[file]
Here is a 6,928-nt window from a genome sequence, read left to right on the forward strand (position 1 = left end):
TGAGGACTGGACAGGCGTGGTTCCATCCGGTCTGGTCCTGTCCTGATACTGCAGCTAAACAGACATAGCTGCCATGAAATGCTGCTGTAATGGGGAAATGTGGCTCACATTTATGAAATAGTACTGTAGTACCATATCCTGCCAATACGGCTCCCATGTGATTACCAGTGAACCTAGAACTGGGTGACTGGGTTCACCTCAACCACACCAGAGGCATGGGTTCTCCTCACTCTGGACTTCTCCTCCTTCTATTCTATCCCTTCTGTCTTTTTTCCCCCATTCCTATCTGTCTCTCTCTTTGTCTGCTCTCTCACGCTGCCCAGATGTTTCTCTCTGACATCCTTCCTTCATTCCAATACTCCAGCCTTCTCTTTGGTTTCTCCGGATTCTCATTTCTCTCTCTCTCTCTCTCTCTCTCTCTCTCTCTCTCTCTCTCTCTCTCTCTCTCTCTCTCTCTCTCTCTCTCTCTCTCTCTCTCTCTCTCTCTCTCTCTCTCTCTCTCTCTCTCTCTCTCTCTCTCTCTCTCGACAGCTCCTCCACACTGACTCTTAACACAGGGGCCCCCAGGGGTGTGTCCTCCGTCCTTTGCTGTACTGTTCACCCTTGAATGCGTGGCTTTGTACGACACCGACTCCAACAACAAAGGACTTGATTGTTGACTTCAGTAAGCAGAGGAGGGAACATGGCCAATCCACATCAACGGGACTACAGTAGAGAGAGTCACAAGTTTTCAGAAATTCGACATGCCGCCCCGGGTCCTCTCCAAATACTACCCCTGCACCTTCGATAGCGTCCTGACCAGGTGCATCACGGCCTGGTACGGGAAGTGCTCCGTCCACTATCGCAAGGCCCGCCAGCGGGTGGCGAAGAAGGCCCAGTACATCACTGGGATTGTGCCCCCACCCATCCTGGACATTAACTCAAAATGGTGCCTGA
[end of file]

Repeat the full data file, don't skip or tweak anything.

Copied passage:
Here is a 6,928-nt window from a genome sequence, read left to right on the forward strand (position 1 = left end):
TGAGGACTGGACAGGCGTGGTTCCATCCGGTCTGGTCCTGTCCTGATACTGCAGCTAAACAGACATAGCTGCCATGAAATGCTGCTGTAATGGGGAAATGTGGCTCACATTTATGAAATAGTACTGTAGTACCATATCCTGCCAATACGGCTCCCATGTGATTACCAGTGAACCTAGAACTGGGTGACTGGGTTCACCTCAACCACACCAGAGGCATGGGTTCTCCTCACTCTGGACTTCTCCTCCTTCTATTCTATCCCTTCTGTCTTTTTTCCCCCATTCCTATCTGTCTCTCTCTTTGTCTGCTCTCTCACGCTGCCCAGATGTTTCTCTCTGACATCCTTCCTTCATTCCAATACTCCAGCCTTCTCTTTGGTTTCTCCGGATTCTCATTTCTCTCTCTCTCTCTCTCTCTCTCTCTCTCTCTCTCTCTCTCTCTCTCTCTCTCTCTCTCTCTCTCTCTCTCTCTCTCTCTCTCTCTCTCTCTCTCTCTCTCTCTCTCTCTCTCTCTCTCTCTCTCTCTCTCGACAGCTCCTCCACACTGACTCTTAACACAGGGGCCCCCAGGGGTGTGTCCTCCGTCCTTTGCTGTACTGTTCACCCTTGAATGCGTGGCTTTGTACGACACCGACTCCAACAACAAAGGACTTGATTGTTGACTTCAGTAAGCAGAGGAGGGAACATGGCCAATCCACATCAACGGGACTACAGTAGAGAGAGTCACAAGTTTTCAGAAATTCGACATGCCGCCCCGGGTCCTCTCCAAATACTACCCCTGCACCTTCGATAGCGTCCTGACCAGGTGCATCACGGCCTGGTACGGGAAGTGCTCCGTCCACTATCGCAAGGCCCGCCAGCGGGTGGCGAAGAAGGCCCAGTACATCACTGGGATTGTGCCCCCACCCATCCTGGACATTAACTCAAAATGGTGCCTGA